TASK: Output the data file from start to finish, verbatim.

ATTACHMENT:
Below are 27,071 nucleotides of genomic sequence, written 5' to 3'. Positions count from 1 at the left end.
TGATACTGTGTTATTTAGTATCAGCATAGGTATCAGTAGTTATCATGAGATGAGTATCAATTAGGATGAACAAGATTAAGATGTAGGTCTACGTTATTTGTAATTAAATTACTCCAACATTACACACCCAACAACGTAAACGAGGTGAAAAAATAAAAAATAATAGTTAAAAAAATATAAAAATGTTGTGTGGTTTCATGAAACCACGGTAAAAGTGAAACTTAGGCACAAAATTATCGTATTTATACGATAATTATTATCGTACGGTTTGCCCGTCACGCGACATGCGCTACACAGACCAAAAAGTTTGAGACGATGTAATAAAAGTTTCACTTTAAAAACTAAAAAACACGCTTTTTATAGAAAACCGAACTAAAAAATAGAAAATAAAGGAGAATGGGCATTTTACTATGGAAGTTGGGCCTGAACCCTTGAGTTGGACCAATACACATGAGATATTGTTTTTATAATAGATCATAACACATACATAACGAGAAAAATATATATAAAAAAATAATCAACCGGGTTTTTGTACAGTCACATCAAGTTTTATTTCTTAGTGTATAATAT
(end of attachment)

Below are 27,071 nucleotides of genomic sequence, written 5' to 3'. Positions count from 1 at the left end.
TGATACTGTGTTATTTAGTATCAGCATAGGTATCAGTAGTTATCATGAGATGAGTATCAATTAGGATGAACAAGATTAAGATGTAGGTCTACGTTATTTGTAATTAAATTACTCCAACATTACACACCCAACAACGTAAACGAGGTGAAAAAATAAAAAATAATAGTTAAAAAAATATAAAAATGTTGTGTGGTTTCATGAAACCACGGTAAAAGTGAAACTTAGGCACAAAATTATCGTATTTATACGATAATTATTATCGTACGGTTTGCCCGTCACGCGACATGCGCTACACAGACCAAAAAGTTTGAGACGATGTAATAAAAGTTTCACTTTAAAAACTAAAAAACACGCTTTTTATAGAAAACCGAACTAAAAAATAGAAAATAAAGGAGAATGGGCATTTTACTATGGAAGTTGGGCCTGAACCCTTGAGTTGGACCAATACACATGAGATATTGTTTTTATAATAGATCATAACACATACATAACGAGAAAAATATATATAAAAAAATAATCAACCGGGTTTTTGTACAGTCACATCAAGTTTTATTTCTTAGTGTATAATAT